Literature Review

A comprehensive search of the literature must be performed using health sciences databases including the Cochrane Library, PubMed or OVID Medline and Embase.

Consult the Health and Medical Sciences databases page for additional resources.

Other tools of interest are the

Research Skills and Database Guides

Databases Online Tutorials (Cochrane Library, PubMed or OVID Medline, Embase)

Document delivery service

Also check out:

ICMJE Uniform Requirements for Manuscripts Submitted to Biomedical Journals: Writing and Editing for Biomedical Publication .

Ridley, Diana. (2008). The literature review : a step-by-step guide for students. London ; Thousand Oaks.

Garrard, Judith. (2007). Health sciences literature review made easy : the matrix method. Sudbury, Mass. : Jones and Bartlett Publishers.

Steward, Barbara. (2004). Writing a Literature Review. British Journal of Occupational Therapy. 67 (11), 495-500.

Hamilton, Helen and Clare, Judith. (2004). Reviewing the literature: making 'the literature' work for you. Collegian, 11 (1), 8-11.

The Literature Review: A Few Tips On Conducting It from the University of Toronto

 
Referencing

Reference Styles will need to be discussed with your supervisor to decide on what referencing style you will use to present your thesis. Consult the UQ Library Style Guides for more information.

Endnote referencing software is provided by the UQ Library to insert in-text references and build your bibliography. For more information consult the UQ Library Endnote page.

Further Assistance

For assistance with borrowing, literature searching, referencing or writing up your research contact your   

Also see Services for Coursework Postgraduates

 
Methodology and Statistics

Polgar, Stephen [2008]. Introduction to research in the health sciences . Edinburgh ; New York : Elsevier.

Winch, Sarah; Henderson, Amanda; and Shields, Linda (2008). Doing clinical healthcare research : a survival guide . Basingstoke ; New York, Palgrave Macmillan.

Bryman, Alan (2008). Social research methods. Oxford ; New York, Oxford University Press.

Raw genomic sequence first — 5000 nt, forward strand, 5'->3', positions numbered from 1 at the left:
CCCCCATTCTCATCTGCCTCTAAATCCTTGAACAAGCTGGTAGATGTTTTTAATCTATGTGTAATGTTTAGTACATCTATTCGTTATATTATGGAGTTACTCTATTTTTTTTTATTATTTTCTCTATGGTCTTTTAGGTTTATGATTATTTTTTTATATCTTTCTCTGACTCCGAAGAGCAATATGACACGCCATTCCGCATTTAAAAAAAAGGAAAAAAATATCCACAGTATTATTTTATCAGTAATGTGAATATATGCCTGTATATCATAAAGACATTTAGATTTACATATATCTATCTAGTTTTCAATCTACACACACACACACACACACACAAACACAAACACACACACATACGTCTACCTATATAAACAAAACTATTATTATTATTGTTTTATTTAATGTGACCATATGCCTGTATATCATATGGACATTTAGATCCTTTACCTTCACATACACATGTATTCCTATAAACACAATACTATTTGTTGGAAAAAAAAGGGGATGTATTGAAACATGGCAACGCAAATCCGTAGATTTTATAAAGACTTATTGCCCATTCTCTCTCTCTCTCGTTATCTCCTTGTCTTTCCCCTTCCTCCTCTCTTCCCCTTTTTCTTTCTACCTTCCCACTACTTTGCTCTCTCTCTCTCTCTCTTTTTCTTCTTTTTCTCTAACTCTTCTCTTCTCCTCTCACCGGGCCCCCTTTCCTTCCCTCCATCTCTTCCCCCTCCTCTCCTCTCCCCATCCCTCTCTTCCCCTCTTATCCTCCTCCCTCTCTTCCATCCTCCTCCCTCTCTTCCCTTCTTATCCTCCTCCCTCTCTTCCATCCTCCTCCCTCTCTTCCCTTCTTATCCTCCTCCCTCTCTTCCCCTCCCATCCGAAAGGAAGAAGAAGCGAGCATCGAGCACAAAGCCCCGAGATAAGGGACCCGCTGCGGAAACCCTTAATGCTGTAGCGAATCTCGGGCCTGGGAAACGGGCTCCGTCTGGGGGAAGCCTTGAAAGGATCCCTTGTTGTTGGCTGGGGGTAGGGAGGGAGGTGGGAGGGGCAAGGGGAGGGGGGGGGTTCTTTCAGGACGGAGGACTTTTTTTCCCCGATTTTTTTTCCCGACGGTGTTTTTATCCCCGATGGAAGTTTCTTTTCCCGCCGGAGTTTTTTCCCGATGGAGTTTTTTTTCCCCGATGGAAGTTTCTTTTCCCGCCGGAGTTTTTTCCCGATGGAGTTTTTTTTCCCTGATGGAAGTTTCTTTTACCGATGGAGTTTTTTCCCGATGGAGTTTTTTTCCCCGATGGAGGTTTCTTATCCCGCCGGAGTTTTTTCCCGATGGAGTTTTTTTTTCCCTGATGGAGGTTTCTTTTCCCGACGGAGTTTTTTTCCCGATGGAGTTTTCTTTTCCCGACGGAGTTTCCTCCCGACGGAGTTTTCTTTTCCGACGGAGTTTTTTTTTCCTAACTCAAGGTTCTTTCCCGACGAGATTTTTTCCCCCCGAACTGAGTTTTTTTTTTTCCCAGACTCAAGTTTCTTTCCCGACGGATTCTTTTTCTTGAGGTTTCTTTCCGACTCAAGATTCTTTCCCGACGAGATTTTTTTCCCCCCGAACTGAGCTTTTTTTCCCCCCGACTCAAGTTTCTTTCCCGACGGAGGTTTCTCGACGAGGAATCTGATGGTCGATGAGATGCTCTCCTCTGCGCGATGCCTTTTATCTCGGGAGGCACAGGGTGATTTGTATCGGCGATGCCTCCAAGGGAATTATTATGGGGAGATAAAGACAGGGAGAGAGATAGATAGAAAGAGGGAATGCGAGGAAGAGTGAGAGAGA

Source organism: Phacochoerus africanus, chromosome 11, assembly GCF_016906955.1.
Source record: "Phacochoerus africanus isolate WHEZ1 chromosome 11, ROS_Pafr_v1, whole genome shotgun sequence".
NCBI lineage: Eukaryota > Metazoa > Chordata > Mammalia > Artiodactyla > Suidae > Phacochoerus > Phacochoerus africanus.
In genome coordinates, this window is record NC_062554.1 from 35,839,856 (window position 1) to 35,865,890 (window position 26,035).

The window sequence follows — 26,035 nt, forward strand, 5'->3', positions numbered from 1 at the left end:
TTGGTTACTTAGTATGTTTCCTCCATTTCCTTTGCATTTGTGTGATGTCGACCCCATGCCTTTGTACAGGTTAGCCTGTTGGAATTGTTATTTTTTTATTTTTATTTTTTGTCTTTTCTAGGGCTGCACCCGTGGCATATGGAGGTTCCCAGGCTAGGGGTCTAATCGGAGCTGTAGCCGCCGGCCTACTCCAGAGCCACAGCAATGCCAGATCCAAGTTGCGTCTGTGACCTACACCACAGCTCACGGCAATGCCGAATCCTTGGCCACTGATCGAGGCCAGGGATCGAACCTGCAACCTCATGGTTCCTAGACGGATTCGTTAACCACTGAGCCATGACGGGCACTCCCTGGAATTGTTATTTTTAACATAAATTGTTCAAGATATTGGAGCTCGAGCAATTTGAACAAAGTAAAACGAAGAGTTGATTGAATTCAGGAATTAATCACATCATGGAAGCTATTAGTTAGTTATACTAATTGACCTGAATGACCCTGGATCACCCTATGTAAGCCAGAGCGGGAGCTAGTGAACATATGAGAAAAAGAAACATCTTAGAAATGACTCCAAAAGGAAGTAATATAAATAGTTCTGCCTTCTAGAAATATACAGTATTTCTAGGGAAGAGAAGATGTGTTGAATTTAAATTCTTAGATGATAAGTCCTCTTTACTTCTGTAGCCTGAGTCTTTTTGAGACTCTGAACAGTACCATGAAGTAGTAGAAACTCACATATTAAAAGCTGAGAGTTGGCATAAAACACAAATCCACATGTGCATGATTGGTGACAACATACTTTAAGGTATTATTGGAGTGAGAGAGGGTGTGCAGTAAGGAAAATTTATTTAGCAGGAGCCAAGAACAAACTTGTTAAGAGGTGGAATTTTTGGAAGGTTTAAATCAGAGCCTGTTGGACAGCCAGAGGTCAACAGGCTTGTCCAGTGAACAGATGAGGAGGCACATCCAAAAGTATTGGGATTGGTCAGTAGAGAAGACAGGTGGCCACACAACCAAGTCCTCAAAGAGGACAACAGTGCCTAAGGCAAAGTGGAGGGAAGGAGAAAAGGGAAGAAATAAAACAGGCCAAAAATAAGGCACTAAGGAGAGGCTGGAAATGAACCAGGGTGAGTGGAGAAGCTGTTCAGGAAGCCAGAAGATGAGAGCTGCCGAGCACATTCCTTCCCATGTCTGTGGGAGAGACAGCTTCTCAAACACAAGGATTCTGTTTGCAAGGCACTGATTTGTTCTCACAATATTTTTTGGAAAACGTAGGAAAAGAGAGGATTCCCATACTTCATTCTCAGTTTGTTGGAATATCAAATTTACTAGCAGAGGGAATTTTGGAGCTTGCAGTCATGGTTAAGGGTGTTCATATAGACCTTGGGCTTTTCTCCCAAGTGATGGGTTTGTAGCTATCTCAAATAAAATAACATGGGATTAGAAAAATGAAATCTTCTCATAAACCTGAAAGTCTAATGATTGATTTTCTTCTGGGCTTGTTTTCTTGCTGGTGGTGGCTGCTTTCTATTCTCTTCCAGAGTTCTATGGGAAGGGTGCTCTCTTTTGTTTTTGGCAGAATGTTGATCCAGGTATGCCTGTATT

Creswell, John W. and Vicki L. Plano Clark (2007). Designing and conducting mixed methods research. Thousand Oaks, Calif., SAGE Publications.

Bowling, Ann and Ebrahim, Shah (2005). Handbook of health research methods : investigation, measurement and analysis. Maidenhead, Open University Press.

Machin, David and Campbell, Michael (2005). Design of studies for medical research. New York : Wiley.

Introductory Data Evaluation and Statistics (IDEAS). IDEAS is a suite of online modules which cover the most important ideas in statistics for students and professionals in the health sciences. UQ log in is required.

 
 
Writing up Research

The following are good resources to help with writing up research

First Thoughts to Finished Writing (UQ Phd Guide)

Brause, Rita S. (2000). Writing your doctoral dissertation : invisible rules for success. London ; New York, Falmer Press.

Young, Pat (1996). The art and science of writing : a handbook for health science students. London, Chapman & Hall.

Chinneck, John W. How to organise your thesis.

Clare, Judith and Hamilton, Helen (eds). (2003). Writing research : transforming data into text. Edinburgh ; New York : Churchill Livingstone.

 
Software

SPSS - check with the School of Medicine on the availability of SPSS.

SAS ( Statistical Analysis Software) is available to all students for use on their personal computers.

Students need to fill out the SAS home use form for students which they can access from www.uq.edu.au/secure/software. They can take the form in to the St Lucia ITS service desk, at UQConnect in the Student Union Building.

The installation media costs $25. Alternatively, fax the form to (07) 3346 9015. Make sure you include a contact phone number on the form, and someone will be in touch to organise payment, and delivery of the disk. Once the completed form is received, students will be provided with the licence file for the software.

 
SAS Support

Der, Geoff and B. S. Everitt (2002). A handbook of statistical analyses using SAS. Boca Raton, Fla., Chapman & Hall/CRC.

McDaniel, Stephen and Chris Hemedinger (2007). SAS for dummies. Hoboken, N.J., Wiley.

University of Massachusetts SAS Online Tutorial

University of York Psychology SAS Page

University of California, Los Angeles (UCLA) SAS Guide

 

 
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